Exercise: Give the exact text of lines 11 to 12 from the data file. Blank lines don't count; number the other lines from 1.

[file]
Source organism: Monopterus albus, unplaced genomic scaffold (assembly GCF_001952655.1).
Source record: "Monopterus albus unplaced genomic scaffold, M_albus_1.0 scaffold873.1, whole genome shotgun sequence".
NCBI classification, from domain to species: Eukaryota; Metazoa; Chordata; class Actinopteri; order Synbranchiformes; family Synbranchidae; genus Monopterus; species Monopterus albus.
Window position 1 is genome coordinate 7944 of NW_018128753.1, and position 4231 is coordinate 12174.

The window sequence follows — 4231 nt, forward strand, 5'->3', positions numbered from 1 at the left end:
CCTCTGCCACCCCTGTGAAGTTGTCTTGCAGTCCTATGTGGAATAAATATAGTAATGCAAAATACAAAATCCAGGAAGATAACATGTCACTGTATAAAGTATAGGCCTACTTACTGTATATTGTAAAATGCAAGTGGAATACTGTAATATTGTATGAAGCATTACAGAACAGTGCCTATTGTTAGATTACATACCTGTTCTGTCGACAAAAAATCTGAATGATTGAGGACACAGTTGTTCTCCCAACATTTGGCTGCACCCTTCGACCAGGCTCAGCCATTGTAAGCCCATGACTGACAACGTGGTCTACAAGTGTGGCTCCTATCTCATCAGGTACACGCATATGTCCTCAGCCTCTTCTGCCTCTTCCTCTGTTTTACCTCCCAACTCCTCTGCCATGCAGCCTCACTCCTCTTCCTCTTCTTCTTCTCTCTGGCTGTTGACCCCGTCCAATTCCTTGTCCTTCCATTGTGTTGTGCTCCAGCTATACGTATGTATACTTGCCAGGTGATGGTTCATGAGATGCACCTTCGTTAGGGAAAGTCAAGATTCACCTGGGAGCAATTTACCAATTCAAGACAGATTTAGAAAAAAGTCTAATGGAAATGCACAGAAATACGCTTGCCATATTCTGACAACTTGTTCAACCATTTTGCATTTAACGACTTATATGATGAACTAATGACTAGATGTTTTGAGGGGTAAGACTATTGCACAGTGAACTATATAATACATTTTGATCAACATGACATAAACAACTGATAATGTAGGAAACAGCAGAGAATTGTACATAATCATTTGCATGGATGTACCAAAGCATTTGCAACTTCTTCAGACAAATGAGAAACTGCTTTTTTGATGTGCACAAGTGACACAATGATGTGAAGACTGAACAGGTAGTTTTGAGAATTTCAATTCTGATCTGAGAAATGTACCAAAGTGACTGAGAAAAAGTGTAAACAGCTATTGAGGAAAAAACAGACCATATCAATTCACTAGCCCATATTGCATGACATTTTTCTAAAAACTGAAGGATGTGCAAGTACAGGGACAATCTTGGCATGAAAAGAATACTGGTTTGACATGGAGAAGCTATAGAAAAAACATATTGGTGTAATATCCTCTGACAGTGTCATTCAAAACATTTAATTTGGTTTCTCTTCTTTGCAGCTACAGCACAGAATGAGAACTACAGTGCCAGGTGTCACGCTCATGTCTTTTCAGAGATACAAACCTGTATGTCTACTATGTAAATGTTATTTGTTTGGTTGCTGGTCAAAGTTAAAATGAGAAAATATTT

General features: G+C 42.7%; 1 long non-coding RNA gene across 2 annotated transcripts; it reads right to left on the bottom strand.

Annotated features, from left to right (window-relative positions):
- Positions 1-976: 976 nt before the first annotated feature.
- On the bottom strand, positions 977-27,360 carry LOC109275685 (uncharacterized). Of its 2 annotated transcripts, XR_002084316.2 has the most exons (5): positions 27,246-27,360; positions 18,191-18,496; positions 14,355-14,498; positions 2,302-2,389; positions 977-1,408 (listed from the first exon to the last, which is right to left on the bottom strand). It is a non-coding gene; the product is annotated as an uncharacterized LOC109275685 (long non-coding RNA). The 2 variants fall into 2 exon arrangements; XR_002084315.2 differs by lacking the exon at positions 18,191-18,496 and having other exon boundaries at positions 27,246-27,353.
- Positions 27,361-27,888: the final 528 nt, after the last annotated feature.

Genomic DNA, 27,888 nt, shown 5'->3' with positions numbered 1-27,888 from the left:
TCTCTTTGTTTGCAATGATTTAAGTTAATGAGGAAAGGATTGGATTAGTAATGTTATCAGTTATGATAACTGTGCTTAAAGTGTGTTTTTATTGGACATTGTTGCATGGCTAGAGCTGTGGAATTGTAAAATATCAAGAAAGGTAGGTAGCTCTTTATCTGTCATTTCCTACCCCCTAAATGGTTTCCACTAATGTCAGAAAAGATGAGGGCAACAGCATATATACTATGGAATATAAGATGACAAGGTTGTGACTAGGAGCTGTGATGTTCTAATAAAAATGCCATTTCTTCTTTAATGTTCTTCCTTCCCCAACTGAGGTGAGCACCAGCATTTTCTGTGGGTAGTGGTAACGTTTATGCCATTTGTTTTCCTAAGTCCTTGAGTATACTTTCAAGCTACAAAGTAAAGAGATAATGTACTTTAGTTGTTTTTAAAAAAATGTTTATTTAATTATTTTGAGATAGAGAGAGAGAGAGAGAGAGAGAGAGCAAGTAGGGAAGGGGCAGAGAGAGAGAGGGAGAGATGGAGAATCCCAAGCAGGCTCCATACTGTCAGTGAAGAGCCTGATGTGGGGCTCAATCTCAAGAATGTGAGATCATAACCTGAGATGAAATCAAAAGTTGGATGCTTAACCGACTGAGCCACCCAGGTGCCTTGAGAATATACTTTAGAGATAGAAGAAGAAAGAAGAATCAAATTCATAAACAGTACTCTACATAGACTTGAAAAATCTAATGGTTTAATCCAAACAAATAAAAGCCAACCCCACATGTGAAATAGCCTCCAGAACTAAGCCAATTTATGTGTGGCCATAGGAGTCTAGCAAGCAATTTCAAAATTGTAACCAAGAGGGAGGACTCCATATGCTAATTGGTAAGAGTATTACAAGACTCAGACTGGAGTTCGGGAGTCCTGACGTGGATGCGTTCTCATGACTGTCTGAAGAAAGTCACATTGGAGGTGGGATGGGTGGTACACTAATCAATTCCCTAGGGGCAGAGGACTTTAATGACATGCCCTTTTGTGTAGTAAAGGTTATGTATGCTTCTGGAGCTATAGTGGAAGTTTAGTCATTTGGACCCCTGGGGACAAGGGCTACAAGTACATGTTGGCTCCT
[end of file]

- Positions 27,361-27,888: the final 528 nt, after the last annotated feature.

Genomic DNA, 27,888 nt, shown 5'->3' with positions numbered 1-27,888 from the left: